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Learning Perl on Win32 Systems

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Control Structures
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4.6 The foreach Statement

Yet another iteration construct is the foreach statement. This statement takes a list of values and assigns them one at a time to a scalar variable, executing a block of code with each successive assignment. It looks like this:

foreach $i (@some_list) {
        statement_1;
        statement_2;
        statement_3;
}

The original value of the scalar variable is automatically restored when the loop exits; another way to say this is that the scalar variable is local to the loop.

Here's an example of a foreach:

@a = (1,2,3,4,5);
foreach $b (reverse @a) {
        print $b;
}

This program snippet prints 54321. Note that the list used by the foreach can be an arbitrary list expression, not just an array variable. (This flexibility is typical of all Perl constructs that require a list.)

You can omit the name of the scalar variable, in which case Perl pretends you have specified the $_ variable name instead. You'll find that the $_ variable is used as a default for many of Perl's operations, so you can think of it as a scratch area.[4] (All operations that use $_ by default can also use a normal scalar variable as well.) For example, the print function prints the value of $_ if no other value is specified, so the following example works like the previous one:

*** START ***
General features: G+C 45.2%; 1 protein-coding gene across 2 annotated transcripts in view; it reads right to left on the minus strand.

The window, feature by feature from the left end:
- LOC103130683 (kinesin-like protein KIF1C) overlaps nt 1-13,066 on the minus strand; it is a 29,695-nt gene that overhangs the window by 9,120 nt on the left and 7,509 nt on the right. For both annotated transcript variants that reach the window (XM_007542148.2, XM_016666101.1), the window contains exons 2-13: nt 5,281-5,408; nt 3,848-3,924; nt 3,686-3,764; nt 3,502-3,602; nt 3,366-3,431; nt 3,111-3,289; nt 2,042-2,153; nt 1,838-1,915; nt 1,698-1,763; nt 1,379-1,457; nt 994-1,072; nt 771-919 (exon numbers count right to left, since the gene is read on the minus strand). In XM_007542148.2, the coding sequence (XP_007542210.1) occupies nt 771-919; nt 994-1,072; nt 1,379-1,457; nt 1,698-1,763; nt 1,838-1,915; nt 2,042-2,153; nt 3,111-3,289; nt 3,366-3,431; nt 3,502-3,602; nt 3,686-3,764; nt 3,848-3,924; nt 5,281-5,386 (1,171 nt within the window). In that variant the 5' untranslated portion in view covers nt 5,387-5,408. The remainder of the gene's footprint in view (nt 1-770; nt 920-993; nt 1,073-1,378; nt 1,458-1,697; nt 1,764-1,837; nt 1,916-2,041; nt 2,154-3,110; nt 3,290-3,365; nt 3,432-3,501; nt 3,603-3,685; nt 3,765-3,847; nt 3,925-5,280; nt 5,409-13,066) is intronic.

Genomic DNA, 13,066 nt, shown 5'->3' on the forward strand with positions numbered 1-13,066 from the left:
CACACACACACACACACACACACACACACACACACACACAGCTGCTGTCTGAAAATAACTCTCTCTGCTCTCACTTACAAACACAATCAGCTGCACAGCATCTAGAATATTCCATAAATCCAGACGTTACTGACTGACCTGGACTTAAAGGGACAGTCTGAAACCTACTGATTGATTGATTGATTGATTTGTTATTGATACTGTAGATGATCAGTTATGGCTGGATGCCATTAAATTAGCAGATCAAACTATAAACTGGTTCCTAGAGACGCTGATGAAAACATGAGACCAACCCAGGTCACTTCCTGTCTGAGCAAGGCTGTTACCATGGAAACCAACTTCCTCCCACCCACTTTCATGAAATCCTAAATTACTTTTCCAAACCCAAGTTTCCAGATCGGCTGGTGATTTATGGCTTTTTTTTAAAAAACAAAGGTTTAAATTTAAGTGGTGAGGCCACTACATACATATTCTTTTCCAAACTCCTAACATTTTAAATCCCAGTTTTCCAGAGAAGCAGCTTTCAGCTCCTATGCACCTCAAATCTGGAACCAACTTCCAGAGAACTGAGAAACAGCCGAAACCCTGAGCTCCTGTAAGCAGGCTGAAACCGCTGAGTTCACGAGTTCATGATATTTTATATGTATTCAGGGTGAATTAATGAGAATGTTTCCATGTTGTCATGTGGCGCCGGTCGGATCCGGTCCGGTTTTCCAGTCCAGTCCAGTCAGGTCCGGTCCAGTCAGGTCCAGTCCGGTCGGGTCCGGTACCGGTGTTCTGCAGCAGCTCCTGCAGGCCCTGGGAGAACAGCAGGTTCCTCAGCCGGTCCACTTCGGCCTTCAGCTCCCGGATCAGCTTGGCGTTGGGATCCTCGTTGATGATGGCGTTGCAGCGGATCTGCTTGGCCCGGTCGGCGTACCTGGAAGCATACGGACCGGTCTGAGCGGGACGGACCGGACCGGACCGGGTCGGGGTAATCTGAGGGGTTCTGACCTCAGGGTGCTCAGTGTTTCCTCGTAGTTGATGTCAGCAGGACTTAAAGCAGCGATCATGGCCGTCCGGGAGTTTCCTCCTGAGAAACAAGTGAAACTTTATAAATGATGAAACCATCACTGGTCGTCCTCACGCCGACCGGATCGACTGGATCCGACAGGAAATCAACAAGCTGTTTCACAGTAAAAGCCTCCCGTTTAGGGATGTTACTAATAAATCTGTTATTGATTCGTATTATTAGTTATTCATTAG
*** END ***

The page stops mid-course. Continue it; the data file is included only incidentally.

[4] Which means you'd better localize it in functions when we learn about them.

@a = (1,2,3,4,5);
foreach (reverse @a) {
        print;
}

See how using the implied $_ variable makes it easier? After you've learned more functions and operators that default to $_, this construct will become even more useful. This is one case where the shorter construct is more legible than the longer one.

If the list you are iterating over is made of real variables rather than some function returning a list value, then the variable being used for iteration is in fact an alias for each variable in the list instead of being merely a copy of the values. Consequently, if you change the scalar variable, you are also changing that particular element in the list that the variable is standing in for. For example:

@a = (3,5,7,9);
foreach $one (@a) {
        $one *= 3;
    $x = 17;
    @a = (3,5,7,9);
    @b = (10,20,30);
    foreach $one (@a, @b, $x) {
    $one *= 3;
    }
    # $x is now 51
    # @a is now (9,15,21,27)
    # @b is now (30,60,90);
}
# @a is now (9,15,21,27)

Notice how altering $one in fact altered each element of @a.


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